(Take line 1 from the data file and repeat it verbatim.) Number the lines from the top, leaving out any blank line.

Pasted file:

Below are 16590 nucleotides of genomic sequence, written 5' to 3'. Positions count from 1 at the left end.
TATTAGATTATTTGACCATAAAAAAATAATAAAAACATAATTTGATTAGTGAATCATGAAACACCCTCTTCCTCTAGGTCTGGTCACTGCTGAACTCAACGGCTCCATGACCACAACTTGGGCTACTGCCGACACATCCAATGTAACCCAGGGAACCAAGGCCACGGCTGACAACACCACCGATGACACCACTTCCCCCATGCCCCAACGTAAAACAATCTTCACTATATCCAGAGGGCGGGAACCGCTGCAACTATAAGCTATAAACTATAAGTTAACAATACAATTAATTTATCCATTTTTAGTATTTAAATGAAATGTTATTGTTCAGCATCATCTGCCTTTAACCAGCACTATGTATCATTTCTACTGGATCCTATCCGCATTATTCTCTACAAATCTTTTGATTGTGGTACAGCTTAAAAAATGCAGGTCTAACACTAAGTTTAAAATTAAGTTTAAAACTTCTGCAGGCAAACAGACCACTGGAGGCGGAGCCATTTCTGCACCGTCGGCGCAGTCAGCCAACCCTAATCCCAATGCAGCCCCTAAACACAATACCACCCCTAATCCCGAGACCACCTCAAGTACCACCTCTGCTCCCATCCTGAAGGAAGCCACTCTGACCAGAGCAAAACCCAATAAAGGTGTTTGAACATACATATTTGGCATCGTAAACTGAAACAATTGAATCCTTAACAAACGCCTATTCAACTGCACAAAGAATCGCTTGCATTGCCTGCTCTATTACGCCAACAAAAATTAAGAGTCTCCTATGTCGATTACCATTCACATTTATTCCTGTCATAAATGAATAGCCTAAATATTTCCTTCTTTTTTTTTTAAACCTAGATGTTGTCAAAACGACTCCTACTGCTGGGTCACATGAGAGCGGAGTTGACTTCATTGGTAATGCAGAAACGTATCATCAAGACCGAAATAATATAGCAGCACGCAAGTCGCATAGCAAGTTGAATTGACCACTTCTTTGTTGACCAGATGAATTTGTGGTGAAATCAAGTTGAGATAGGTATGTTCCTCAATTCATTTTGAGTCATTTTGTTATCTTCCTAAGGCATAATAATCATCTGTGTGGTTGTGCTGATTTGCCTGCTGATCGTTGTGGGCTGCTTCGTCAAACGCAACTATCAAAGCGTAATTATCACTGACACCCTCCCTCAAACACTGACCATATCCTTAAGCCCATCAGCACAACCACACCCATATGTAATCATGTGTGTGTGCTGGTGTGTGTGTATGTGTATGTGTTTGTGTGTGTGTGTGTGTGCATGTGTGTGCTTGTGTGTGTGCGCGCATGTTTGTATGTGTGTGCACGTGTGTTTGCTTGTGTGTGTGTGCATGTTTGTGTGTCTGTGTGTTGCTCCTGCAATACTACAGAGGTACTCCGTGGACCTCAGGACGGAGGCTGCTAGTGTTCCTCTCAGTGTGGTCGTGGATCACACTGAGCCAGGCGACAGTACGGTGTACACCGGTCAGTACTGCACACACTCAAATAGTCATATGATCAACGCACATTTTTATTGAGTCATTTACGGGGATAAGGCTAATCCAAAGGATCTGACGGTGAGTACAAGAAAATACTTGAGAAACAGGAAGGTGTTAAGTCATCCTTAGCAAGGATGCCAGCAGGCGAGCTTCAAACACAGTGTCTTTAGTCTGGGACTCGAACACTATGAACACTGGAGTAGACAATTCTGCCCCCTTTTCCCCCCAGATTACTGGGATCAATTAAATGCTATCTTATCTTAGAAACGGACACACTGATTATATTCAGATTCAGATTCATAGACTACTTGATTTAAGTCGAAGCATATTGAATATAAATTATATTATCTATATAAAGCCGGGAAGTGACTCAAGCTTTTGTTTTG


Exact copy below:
Below are 16590 nucleotides of genomic sequence, written 5' to 3'. Positions count from 1 at the left end.